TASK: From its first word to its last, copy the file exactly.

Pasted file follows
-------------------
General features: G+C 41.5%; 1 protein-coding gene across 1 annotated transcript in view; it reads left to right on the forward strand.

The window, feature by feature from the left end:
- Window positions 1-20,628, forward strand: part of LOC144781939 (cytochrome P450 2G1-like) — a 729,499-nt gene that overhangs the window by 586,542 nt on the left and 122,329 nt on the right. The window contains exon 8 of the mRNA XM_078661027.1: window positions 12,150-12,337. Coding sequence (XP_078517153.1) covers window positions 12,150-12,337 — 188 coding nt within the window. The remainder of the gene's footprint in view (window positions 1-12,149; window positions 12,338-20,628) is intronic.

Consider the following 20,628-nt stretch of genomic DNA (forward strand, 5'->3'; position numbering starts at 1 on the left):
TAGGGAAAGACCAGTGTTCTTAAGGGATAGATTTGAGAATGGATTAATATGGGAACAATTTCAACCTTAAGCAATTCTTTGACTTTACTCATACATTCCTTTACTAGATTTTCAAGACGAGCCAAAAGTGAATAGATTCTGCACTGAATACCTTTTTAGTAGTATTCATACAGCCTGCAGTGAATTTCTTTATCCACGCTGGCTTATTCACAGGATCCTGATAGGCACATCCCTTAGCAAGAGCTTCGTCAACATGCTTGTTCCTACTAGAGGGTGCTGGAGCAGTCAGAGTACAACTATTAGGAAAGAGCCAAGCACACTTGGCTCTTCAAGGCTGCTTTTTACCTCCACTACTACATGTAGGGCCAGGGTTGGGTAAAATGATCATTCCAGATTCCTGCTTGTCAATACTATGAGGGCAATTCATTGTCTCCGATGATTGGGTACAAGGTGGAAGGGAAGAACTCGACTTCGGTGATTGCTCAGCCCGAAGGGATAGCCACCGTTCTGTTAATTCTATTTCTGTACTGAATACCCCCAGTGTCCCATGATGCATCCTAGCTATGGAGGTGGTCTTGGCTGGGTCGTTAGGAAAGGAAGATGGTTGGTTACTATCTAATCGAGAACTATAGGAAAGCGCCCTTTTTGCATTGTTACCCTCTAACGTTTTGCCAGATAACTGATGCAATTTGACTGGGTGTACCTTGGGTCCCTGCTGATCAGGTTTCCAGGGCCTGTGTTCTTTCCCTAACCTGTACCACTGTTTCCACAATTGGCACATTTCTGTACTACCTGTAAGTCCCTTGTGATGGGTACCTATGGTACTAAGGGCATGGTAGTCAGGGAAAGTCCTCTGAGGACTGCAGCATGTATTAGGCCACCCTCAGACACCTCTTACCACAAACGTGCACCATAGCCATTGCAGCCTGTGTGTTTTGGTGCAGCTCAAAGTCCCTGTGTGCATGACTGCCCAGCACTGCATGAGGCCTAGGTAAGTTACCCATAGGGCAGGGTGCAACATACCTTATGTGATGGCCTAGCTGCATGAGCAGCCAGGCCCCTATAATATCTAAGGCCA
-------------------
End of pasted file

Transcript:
General features: G+C 41.5%; 1 protein-coding gene across 1 annotated transcript in view; it reads left to right on the forward strand.

The window, feature by feature from the left end:
- Window positions 1-20,628, forward strand: part of LOC144781939 (cytochrome P450 2G1-like) — a 729,499-nt gene that overhangs the window by 586,542 nt on the left and 122,329 nt on the right. The window contains exon 8 of the mRNA XM_078661027.1: window positions 12,150-12,337. Coding sequence (XP_078517153.1) covers window positions 12,150-12,337 — 188 coding nt within the window. The remainder of the gene's footprint in view (window positions 1-12,149; window positions 12,338-20,628) is intronic.

Consider the following 20,628-nt stretch of genomic DNA (forward strand, 5'->3'; position numbering starts at 1 on the left):
TAGGGAAAGACCAGTGTTCTTAAGGGATAGATTTGAGAATGGATTAATATGGGAACAATTTCAACCTTAAGCAATTCTTTGACTTTACTCATACATTCCTTTACTAGATTTTCAAGACGAGCCAAAAGTGAATAGATTCTGCACTGAATACCTTTTTAGTAGTATTCATACAGCCTGCAGTGAATTTCTTTATCCACGCTGGCTTATTCACAGGATCCTGATAGGCACATCCCTTAGCAAGAGCTTCGTCAACATGCTTGTTCCTACTAGAGGGTGCTGGAGCAGTCAGAGTACAACTATTAGGAAAGAGCCAAGCACACTTGGCTCTTCAAGGCTGCTTTTTACCTCCACTACTACATGTAGGGCCAGGGTTGGGTAAAATGATCATTCCAGATTCCTGCTTGTCAATACTATGAGGGCAATTCATTGTCTCCGATGATTGGGTACAAGGTGGAAGGGAAGAACTCGACTTCGGTGATTGCTCAGCCCGAAGGGATAGCCACCGTTCTGTTAATTCTATTTCTGTACTGAATACCCCCAGTGTCCCATGATGCATCCTAGCTATGGAGGTGGTCTTGGCTGGGTCGTTAGGAAAGGAAGATGGTTGGTTACTATCTAATCGAGAACTATAGGAAAGCGCCCTTTTTGCATTGTTACCCTCTAACGTTTTGCCAGATAACTGATGCAATTTGACTGGGTGTACCTTGGGTCCCTGCTGATCAGGTTTCCAGGGCCTGTGTTCTTTCCCTAACCTGTACCACTGTTTCCACAATTGGCACATTTCTGTACTACCTGTAAGTCCCTTGTGATGGGTACCTATGGTACTAAGGGCATGGTAGTCAGGGAAAGTCCTCTGAGGACTGCAGCATGTATTAGGCCACCCTCAGACACCTCTTACCACAAACGTGCACCATAGCCATTGCAGCCTGTGTGTTTTGGTGCAGCTCAAAGTCCCTGTGTGCATGACTGCCCAGCACTGCATGAGGCCTAGGTAAGTTACCCATAGGGCAGGGTGCAACATACCTTATGTGATGGCCTAGCTGCATGAGCAGCCAGGCCCCTATAATATCTAAGGCCA